There is a budget manager function in Xero that can help you monitor these expenses. You may not have enough data to start with if your business is new. But if you are buying an existing business, it is always a good idea to ask for a set of financial reports including Profit and Loss and a balance sheet. Don’t underestimate the power of the balance sheet. This useful report will let you know how much cash or working capital (accounts receivable + work in progress + stock + asset + cash – accounts payable, in simple terms) you need to have your business fully operational.
So, for the start-up phase please spend more time on planning your cash budget, it needs to go further than the normal “income less expenses”.
After your initial business growth, even if you are making profit every month, your fast growing business will be hungrier for cash. Why? When your sales grow, you will use your stock faster, or if you want to add new product lines, you will need cash to purchase them. To take advantage of your own growth, ask for better payment terms from your suppliers.
Here is a quick example. If you are buying stock worth $365,000 each year from a supplier, if they give you one extra day of trading terms, say increasing the payment due date from 7 to 8 days, it will be the same as asking for a loan from them for $1000. As you may be aware, many will be ready to change your terms from 7 to 14 days or from 30 to 45 days. Then you have received the equivalent of a $10,000 interest free loan.
Once you have started, you can’t afford your energy and cash to burn out at the same time…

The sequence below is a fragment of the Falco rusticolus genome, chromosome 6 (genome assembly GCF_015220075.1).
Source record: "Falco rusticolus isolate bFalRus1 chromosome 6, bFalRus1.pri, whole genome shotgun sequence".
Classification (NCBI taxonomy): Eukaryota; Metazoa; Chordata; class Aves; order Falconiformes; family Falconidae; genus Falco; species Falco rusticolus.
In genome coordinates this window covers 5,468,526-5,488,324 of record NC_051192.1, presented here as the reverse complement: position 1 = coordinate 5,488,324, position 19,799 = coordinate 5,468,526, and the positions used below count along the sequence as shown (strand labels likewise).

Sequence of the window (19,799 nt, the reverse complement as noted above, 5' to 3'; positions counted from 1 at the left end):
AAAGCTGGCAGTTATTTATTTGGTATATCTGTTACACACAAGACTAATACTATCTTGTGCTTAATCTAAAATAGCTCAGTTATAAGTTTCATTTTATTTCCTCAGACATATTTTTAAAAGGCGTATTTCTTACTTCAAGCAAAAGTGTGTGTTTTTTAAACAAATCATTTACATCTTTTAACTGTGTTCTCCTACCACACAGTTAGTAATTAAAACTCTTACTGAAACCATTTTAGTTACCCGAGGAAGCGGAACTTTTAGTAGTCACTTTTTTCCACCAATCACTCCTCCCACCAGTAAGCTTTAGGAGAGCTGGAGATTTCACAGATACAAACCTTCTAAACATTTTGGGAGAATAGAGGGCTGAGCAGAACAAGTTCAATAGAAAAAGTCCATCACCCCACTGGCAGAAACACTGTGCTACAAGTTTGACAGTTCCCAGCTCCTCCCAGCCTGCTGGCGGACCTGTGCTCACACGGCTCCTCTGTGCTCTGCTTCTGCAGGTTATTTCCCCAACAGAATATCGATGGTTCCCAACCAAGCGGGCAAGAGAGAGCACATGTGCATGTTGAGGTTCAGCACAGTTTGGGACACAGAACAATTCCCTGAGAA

4. Find an accountant
Yes, of course we’d like you to choose Leader Accountancy as your accountants. Here are a few points to consider in making the choice of the right accountant for you.
Traditional accountants living in the v1.0 of the business world, will only want to see you after the end of the financial year. They will be likely to charge you per hour of work and with the financial year ended it may be too late and doesn’t allow for forward planning!
Here are a few soft KPI to compare and help you choose your ideal accountant:
- Turnaround time. How quickly does the accountant complete your job? It is always good to plan ahead, but if you need an urgent contact with your accountant can he/she call you back in time? Good accountants should always work WITH you.
- Accountants shouldn’t only reactively look at your history, but be ready to create a great plan for your future, too.
- Does your accountant have industry peers and alliances? Do they have an active network of business relationships to support your business growth?
- Services. What is the quality and level of engagement you receive from the accountant and the staff? Is there a match to your attitude and personality?
5. Find a banker
In point 3 above, we discussed cash planning and your budget. To reduce the risk of late payments from your customers, spend some time investigating what other methods your customers could be using. The goal is to make it as easy as possible for them to make the payments. Credit card companies may charge you 1% to 2% for all the money coming in, but accepting credit card payments will reduce your cash risk to a lower level. You can also try PayPal and EziDebit where there is no contract or monthly fee.
Make it a point to ask your banker to review your contract for merchant facilities. There may be opportunities to reduce the fees from time to time. You have nothing to lose. If they don’t give you a discount this time, just be persistent and keep asking!
When you can see that you may going to have cash issues, talk to your accountant. They will help you plan it out and connect you to a good banker. If you are introduced to a banker by your accountant, it is a better starting point. Yes, it is just as important to find a banker who is a good fit for your business needs and your attitude, seriously.
That’s all for now. “Adventure is out there!”